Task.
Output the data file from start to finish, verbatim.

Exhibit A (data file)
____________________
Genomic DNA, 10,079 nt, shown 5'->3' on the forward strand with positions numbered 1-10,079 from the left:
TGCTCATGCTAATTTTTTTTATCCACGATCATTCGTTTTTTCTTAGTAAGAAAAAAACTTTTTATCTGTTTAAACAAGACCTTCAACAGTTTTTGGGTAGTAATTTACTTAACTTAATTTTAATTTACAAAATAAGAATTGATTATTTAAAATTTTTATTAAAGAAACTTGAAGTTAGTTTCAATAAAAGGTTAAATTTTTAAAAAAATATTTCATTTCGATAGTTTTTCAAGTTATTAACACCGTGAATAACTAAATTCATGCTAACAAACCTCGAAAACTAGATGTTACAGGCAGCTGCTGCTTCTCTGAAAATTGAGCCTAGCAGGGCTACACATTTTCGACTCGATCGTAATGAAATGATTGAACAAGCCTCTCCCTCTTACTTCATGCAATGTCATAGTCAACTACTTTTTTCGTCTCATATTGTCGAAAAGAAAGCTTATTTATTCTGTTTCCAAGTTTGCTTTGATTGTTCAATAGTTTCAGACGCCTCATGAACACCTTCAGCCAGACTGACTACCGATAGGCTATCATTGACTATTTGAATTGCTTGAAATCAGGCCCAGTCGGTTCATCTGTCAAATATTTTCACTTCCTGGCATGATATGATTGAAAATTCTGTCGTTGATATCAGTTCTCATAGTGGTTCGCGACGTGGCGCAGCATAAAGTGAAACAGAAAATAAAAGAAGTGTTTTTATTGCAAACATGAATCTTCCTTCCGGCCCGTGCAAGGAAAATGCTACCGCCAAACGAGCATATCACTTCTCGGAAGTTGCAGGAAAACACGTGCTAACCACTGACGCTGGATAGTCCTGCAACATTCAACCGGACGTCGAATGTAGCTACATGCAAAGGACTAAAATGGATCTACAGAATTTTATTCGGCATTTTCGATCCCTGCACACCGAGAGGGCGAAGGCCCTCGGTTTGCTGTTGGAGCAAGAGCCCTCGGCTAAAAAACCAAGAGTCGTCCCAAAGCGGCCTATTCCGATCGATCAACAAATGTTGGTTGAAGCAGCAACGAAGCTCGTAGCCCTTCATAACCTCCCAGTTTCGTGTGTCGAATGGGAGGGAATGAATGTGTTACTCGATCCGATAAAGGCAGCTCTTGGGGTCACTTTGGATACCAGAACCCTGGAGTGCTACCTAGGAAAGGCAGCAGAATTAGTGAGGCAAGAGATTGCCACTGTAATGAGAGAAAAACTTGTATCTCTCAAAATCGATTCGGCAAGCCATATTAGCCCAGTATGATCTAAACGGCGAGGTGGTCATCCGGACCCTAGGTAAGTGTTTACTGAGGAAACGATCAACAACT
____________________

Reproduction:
Genomic DNA, 10,079 nt, shown 5'->3' on the forward strand with positions numbered 1-10,079 from the left:
TGCTCATGCTAATTTTTTTTATCCACGATCATTCGTTTTTTCTTAGTAAGAAAAAAACTTTTTATCTGTTTAAACAAGACCTTCAACAGTTTTTGGGTAGTAATTTACTTAACTTAATTTTAATTTACAAAATAAGAATTGATTATTTAAAATTTTTATTAAAGAAACTTGAAGTTAGTTTCAATAAAAGGTTAAATTTTTAAAAAAATATTTCATTTCGATAGTTTTTCAAGTTATTAACACCGTGAATAACTAAATTCATGCTAACAAACCTCGAAAACTAGATGTTACAGGCAGCTGCTGCTTCTCTGAAAATTGAGCCTAGCAGGGCTACACATTTTCGACTCGATCGTAATGAAATGATTGAACAAGCCTCTCCCTCTTACTTCATGCAATGTCATAGTCAACTACTTTTTTCGTCTCATATTGTCGAAAAGAAAGCTTATTTATTCTGTTTCCAAGTTTGCTTTGATTGTTCAATAGTTTCAGACGCCTCATGAACACCTTCAGCCAGACTGACTACCGATAGGCTATCATTGACTATTTGAATTGCTTGAAATCAGGCCCAGTCGGTTCATCTGTCAAATATTTTCACTTCCTGGCATGATATGATTGAAAATTCTGTCGTTGATATCAGTTCTCATAGTGGTTCGCGACGTGGCGCAGCATAAAGTGAAACAGAAAATAAAAGAAGTGTTTTTATTGCAAACATGAATCTTCCTTCCGGCCCGTGCAAGGAAAATGCTACCGCCAAACGAGCATATCACTTCTCGGAAGTTGCAGGAAAACACGTGCTAACCACTGACGCTGGATAGTCCTGCAACATTCAACCGGACGTCGAATGTAGCTACATGCAAAGGACTAAAATGGATCTACAGAATTTTATTCGGCATTTTCGATCCCTGCACACCGAGAGGGCGAAGGCCCTCGGTTTGCTGTTGGAGCAAGAGCCCTCGGCTAAAAAACCAAGAGTCGTCCCAAAGCGGCCTATTCCGATCGATCAACAAATGTTGGTTGAAGCAGCAACGAAGCTCGTAGCCCTTCATAACCTCCCAGTTTCGTGTGTCGAATGGGAGGGAATGAATGTGTTACTCGATCCGATAAAGGCAGCTCTTGGGGTCACTTTGGATACCAGAACCCTGGAGTGCTACCTAGGAAAGGCAGCAGAATTAGTGAGGCAAGAGATTGCCACTGTAATGAGAGAAAAACTTGTATCTCTCAAAATCGATTCGGCAAGCCATATTAGCCCAGTATGATCTAAACGGCGAGGTGGTCATCCGGACCCTAGGTAAGTGTTTACTGAGGAAACGATCAACAACT